This was a big month for us as we launched our party funding tracking tool — Whose Vote Counts? This forms part of our commitment to accountability and transparency of political party funding. The tool takes the quarterly disclosures from the IEC and illustrates the various sectors donors come from and provides additional information on the CEOs and business interests of declared donors.

The tool shows that since 2021, 22% (over R61 million) of all disclosed private funding donations has been from the mining industry followed by the energy industry at 19.4% (R54 million), and 16% from online gambling businessman, Martin Moshal (just over R44 million).

Whose Vote Counts? was developed by Open Up to assist in tracking the flow of money in politics and assessing the relationships between donors and political parties.

You can visit Whose Vote Counts? below.

Whose Vote Counts?

Our Political Party Funding Researcher, Robyn Pasensie spoke to Cape Talk and our Head of Communications, Sheilan Clarke spoke to eNCA about the tool which you can view below.

Cape Talk

MVC invited to share party funding experiences in Mozambique

We were once again invited to take our knowledge and expertise on party funding across the borders. The Centre for Public Integrity in Mozambique hosted a public debate on Financing Political Parties in Mozambique, focusing on the limitations of the legal framework and the risks they pose to the integrity of political and governance processes. Mozambique approaches its party funding in a somewhat unique way by distinguishing between private funding donations during election periods and outside elections periods. 

While private donations during a non-election period must be disclosed to the relevant body it is not made publicly available. The emphasis on access to information was just as important for our Mozambican counterparts as it is for MVC and South Africa. 

Money in politics is taking centre-stage across the continent. Following this dialogue and the one we had in Zambia months ago; we look forward to continue to partner with other organisations in the region to discuss the importance of party funding transparency and the influence of money in our politics.  

You can watch the recap video (using English subtitles) via the button below.

Recap video

People’s Convening: Towards 2024 Elections report finalised

We have finalised our report following the People’s Convening: Towards the 2024 Elections held in July. The report includes the participants:

1) Defining the current political moment in South Africa 
2) Exploring the threats and opportunities that the 2024 elections presents
3) Learning from international activists’ experiences and
4) Exploring strategic voting

As agreed by the participating organisations, we will embark on collective campaigns in the run up to the 2024 elections. These campaigns will aim to meet 4 objectives namely:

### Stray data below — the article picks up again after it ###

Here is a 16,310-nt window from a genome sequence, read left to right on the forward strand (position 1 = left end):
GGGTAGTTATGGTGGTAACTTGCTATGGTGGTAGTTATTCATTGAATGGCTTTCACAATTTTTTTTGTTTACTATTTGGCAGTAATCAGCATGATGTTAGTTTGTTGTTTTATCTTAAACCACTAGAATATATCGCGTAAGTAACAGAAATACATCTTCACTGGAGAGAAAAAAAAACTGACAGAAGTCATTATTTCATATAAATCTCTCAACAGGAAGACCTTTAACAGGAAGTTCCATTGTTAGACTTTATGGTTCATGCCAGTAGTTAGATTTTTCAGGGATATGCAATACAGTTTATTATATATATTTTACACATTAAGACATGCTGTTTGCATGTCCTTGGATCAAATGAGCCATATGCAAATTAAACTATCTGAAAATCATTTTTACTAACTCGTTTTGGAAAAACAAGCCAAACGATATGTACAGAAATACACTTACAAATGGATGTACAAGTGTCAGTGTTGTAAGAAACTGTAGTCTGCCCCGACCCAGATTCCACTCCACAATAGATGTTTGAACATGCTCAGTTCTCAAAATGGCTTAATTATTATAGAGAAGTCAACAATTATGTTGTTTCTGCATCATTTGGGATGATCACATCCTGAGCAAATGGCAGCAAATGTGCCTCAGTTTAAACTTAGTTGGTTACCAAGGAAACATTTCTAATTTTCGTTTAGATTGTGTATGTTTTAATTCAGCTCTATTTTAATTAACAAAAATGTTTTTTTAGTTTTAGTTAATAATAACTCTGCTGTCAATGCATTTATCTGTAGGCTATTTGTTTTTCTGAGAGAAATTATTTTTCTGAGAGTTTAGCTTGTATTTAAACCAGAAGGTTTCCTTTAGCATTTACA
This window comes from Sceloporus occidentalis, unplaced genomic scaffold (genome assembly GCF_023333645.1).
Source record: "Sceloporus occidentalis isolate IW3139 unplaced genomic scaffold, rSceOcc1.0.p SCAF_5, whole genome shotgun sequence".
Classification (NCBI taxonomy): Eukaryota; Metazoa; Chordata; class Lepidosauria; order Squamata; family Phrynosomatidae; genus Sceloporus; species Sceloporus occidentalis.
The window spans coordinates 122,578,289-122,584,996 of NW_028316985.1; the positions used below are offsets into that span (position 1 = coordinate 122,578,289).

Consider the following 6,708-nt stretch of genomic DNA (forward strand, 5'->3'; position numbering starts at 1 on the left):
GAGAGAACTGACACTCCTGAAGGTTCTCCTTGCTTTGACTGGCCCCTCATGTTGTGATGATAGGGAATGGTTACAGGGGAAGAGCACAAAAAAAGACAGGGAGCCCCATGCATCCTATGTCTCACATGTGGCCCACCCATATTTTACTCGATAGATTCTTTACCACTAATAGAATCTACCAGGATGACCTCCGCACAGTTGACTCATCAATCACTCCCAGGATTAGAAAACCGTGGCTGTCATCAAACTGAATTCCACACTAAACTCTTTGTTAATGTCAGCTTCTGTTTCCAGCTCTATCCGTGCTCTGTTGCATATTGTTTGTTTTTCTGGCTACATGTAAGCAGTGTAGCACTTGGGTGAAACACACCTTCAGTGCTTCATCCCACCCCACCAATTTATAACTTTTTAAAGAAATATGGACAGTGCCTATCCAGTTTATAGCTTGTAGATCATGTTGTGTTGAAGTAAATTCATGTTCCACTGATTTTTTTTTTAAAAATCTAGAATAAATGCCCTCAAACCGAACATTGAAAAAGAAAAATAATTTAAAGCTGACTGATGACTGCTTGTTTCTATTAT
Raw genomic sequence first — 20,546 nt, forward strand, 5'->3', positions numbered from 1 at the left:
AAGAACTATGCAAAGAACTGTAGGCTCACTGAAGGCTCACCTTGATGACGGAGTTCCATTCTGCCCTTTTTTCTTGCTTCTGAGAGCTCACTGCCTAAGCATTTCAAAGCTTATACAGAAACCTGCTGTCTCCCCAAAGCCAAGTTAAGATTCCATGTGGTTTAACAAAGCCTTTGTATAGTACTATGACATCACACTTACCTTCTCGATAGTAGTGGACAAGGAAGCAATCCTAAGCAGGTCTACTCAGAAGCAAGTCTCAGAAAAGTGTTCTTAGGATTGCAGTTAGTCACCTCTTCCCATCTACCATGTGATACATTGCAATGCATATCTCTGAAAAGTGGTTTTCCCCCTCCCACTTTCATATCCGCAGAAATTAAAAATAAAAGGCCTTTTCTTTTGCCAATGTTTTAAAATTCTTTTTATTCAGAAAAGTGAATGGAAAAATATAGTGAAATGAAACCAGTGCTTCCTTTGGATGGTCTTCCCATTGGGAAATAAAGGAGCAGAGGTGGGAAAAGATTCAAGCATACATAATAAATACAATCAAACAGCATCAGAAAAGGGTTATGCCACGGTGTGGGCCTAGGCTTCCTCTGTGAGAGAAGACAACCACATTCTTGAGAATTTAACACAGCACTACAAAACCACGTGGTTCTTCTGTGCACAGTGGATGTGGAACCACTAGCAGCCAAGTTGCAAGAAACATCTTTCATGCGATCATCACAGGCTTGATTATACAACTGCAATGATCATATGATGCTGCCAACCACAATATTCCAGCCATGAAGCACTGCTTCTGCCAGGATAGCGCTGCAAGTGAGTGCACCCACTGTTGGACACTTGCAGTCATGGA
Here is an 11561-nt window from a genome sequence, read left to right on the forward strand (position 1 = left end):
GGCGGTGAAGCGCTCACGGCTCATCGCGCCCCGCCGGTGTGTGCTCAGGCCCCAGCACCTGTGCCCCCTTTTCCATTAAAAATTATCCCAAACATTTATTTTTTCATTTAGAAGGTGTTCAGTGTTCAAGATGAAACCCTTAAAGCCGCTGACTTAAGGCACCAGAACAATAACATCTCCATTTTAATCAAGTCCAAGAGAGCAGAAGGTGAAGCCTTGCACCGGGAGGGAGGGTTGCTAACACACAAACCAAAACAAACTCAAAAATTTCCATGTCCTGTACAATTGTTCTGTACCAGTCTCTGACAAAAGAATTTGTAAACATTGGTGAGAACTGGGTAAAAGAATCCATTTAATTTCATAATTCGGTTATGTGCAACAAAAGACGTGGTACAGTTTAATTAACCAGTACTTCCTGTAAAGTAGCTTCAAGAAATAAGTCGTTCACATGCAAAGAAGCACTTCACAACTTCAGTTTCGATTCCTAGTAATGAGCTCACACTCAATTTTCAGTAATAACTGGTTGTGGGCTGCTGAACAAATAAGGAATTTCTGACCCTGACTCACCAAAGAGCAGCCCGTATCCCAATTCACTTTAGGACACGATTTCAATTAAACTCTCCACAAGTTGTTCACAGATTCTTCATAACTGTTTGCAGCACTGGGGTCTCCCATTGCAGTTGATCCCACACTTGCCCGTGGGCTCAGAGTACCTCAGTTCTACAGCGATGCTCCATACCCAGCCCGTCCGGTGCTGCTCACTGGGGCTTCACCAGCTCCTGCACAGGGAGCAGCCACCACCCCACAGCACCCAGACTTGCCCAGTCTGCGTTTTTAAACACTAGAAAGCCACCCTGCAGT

1) Use the elections to centre people’s demands
2) Organise mass voter turnout
3) Protect the integrity of the election process
4) Build a political alternative, beyond 2024

You can read the full report below.


You can watch the recap video of the Convening below.

Recap video

Parliament deliberates shortlisted IEC Commissioner candidates

Following the interviews in July, the IEC Commissioner interview panel, led by the Chief Justice submitted its list of shortlisted candidates to Parliament. The matter now sits with the Portfolio Committee of Home Affairs who will deliberate the candidates. After a vote in the National Assembly, the nominated candidate will be referred to the President to make the appointment official. 

As highlighted before, the IEC is a crucial institution in our democracy even more so with the 2024 elections, new electoral system, and the implementation of the Political Party Funding Act. It is therefore essential that whoever gets appointed will ensure that the institution remains independent and able to execute its functions effectively.  

Changing laws won’t stabilise coalition governments

The Office of the Presidency held a dialogue on coalitions that we attended. The Dialogue was intended for parties to agree on a set of principles that would make coalitions work as efficiently as possible.

Our Senior Researcher, Joel Bregman attended the event and published an opinion piece reflecting on why laws regulating coalitions won’t necessarily stabilise government. The dysfunction we have witnessed with many coalitions in recent years, especially at the metropolitan level, underscores a crucial issue in our politics — that parties put their interests over those they are elected to represent.

Joel also chatted about this on SABC which you can watch by clicking the button below.

Read oped

In the next few weeks…

We will be sharing some new research on strategic voting which comes just in time as political parties have begun their 2024 election campaigning so be on the look out for this.

The next set of party funding disclosures is due any day now so keep your eyes on our social media and excitingly, on Whose Vote Counts? for this information. 

Until next month…